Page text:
08-08-2004, 11:26 PM #1
The Laypersons Guide To Growth Hormone
THE LAYPERSONS GUIDE TO GROWTH HORMONE
by Zachary Mason
Believe it or not, the human body actually makes it own hormones. Even though the vast majority of us at AE choose to save our bodies that effort the fact remains that it is crucial to us to understand some of these processes just in case we decided to take ďtime offĒ or even in case we need to make an informed decision (we can only hope that day never comes). This article will discuss one of the most mystic hormones of all, growth hormone.
Despite Jasonís adamant stance that 99% of the guys who use GH are misusing it, it is indeed a very important hormone (especially early in life) and will be discussed here at length. Growth hormone is produced by the somatotropic (or somatotropes) of the anterior lobe [of the brain]. Of course we are all familiar with growth hormones role in causing bone growth at the epiphyseal plates during childhood and adolescence, but it also acts directly on skeletal muscles, causing them to become larger especially during adolescence. Although GH can also trigger the majority of the bodyís tissues to divide it really, really likes to exert its affect on the bones and skeletal muscles.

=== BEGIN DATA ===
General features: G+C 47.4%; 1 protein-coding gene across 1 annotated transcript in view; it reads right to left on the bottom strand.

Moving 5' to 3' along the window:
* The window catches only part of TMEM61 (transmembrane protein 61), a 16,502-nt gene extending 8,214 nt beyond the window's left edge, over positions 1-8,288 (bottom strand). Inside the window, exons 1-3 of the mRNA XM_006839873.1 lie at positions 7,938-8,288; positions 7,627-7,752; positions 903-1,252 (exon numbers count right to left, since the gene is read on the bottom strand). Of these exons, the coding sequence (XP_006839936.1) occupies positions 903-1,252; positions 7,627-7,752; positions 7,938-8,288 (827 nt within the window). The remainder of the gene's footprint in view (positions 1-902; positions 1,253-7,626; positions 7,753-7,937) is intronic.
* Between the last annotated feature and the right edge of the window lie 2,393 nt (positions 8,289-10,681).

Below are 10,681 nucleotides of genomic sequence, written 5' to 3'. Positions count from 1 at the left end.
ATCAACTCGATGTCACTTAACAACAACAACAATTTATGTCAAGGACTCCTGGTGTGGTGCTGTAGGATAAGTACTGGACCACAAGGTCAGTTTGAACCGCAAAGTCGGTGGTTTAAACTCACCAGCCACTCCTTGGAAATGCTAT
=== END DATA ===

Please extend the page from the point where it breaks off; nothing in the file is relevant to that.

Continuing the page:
GH is an anabolic hormone which makes it pretty well useless when taken without some sort of androgenic accompaniment. The extreme popularity of the hormone probably arises from a couple of things. First in the list is that GH is really, really ****ed expensive. This creates a magical aura around it because anything that costs that much must be really fantastic (for what you pay for GH it had better be ****ING fantastic). Unfortunately it is not so. Secondly, the pros use it and reportedly at copious amounts. Thatís great. If they want to spend $20,000 a year on GH, itís their prerogative. However, to look like a pro you have to have pro-like genetics and if you donít no amount of pharmaceutical assistance is going to get you to that point. It never ceases to amaze me that smart, educated guys will post about how they added 8 ius ED of GH to this cycle and gained 20 lbs. When they describe the rest of their stack it is usually entails something around 1.5 grams of Testosterone a week along with 75 mg dbol ed and 100mg trenbolone acetate ED. This is like taking 10mg of oxandrolone a day combined with 100mg oxymetholone a day and saying, ď****, this ****ing anavar is making me ****ing blow up! Yeah!Ē.